Nanseikan Kendo Club was founded in 2002 to spread the practice of the Japanese art of Kendo in Melbourne (Naarm), Australia. We are affiliated with the International Kendo Federation (FIK) through the Australian Kendo Renmei (AKR). Nanseikan is a member club of the Victorian Kendo Renmei (VKR), the peak body for the arts of Kendo, Iaido and Jodo in Victoria.

Our dojo ethos is 修正一如 which means "Practice and Enlightenment are One". To put it another way, the goal is the journey, the journey is the goal. This means that although we set targets for ourselves we know that it is the process of getting there that is the point of Kendo, indeed of life itself. For a more complete discussion of this term, have a look at this short article.

We recognise that everyone has different goals and capabilities, and that the Way of the Sword is a personal journey of challenge and self-development that is life-long. 

At Nanseikan we welcome people of different ages, abilities, genders, ethnicities and religions. Kendo is not a religion itself, but please be advised that correct practice of Kendo requires bowing as part of its historical and cultural traditions.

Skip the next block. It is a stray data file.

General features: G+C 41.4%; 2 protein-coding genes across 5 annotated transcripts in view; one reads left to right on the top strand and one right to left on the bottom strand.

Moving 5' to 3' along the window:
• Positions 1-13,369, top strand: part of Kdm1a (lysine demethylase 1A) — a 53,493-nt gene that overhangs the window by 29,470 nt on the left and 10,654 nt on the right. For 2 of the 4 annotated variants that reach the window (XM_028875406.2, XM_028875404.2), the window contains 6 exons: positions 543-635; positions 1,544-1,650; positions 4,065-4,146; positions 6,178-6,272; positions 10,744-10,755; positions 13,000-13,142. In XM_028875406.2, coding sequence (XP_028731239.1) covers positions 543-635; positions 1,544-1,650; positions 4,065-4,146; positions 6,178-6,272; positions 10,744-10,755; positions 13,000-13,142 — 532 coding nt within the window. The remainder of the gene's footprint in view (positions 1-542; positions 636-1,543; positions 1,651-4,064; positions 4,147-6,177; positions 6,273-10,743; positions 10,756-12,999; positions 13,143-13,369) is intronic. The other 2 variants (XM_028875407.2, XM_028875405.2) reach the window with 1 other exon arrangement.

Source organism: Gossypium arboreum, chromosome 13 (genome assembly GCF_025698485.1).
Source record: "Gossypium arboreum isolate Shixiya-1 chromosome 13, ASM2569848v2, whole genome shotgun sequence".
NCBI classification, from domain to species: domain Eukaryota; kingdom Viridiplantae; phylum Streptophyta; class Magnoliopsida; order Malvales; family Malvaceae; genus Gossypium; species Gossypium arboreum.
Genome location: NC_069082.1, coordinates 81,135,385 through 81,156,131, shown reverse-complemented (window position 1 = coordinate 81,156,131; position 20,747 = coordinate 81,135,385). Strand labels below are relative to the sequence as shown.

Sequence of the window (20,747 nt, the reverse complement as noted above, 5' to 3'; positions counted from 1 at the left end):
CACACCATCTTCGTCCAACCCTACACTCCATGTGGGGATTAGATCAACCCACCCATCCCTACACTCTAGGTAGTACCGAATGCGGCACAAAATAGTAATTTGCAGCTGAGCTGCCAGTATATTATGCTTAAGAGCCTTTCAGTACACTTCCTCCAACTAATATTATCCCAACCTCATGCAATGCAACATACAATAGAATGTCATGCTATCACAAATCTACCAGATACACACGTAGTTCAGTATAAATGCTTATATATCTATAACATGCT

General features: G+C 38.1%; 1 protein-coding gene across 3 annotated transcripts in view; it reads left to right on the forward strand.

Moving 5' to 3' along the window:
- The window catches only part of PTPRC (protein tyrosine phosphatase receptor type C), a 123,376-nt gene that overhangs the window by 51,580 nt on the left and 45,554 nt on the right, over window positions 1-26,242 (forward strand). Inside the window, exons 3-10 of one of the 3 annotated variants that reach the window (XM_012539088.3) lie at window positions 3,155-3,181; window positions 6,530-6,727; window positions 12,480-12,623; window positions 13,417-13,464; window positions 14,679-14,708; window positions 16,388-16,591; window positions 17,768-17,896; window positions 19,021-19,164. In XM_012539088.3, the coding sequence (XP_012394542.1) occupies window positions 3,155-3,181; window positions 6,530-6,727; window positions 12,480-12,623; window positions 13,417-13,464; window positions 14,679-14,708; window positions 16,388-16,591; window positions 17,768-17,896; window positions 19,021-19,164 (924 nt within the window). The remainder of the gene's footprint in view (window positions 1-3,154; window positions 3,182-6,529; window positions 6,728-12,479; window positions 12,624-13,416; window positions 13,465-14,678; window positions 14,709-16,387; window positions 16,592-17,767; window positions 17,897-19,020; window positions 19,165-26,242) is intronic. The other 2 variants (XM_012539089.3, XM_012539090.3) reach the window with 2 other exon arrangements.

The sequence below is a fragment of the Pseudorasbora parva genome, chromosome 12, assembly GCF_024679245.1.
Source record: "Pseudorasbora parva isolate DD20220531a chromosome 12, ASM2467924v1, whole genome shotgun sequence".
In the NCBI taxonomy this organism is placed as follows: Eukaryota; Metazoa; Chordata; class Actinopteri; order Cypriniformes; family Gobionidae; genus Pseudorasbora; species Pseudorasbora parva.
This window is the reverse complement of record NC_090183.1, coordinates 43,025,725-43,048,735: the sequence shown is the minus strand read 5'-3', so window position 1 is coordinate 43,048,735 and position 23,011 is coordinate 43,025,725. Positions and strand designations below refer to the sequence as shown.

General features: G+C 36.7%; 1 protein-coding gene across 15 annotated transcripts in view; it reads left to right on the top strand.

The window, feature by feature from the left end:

At Nanseikan, we strive to do a correct, Japanese Kendo, not to create a hybrid art or 'Aussie' version. The standard of Kendo in Japan is still much deeper than anywhere else and the dedication of Japanese kenshi is inspiring. We recognise that Japan is still the home of modern Kendo. However neither do we wish to keep Kendo locked in an idealised and imaginary past. For this reason, regular trips to Japan are desirable, in order to educate club members in the way Kendo is actually performed and practiced in Japan.

Even though it is slowly changing as Japan changes, nevertheless Kendo is an activity which still has very strong roots in traditional culture and to traditional notions of Japanese-ness. What this means is that Kendo retains strong aspects of Confucian hierarchy and a patriarchal power structure. At Nanseikan we try to be as conscious as possible of these historical biases in order to keep the best of Kendo's wonderful traditions whilst making it accessible to as many people as possible.

Two things that can be confronting are the (frequently male) teacher-focus of the dojo and the emphasis on muga (無我) or egolessness. These two things may seem to be anachronistic or oppressive to some people of European, African or Middle-Eastern heritage. They are very important parts of Kendo culture because they offer enormous potential for personal development. Two brief examples of how they appear in the dojo: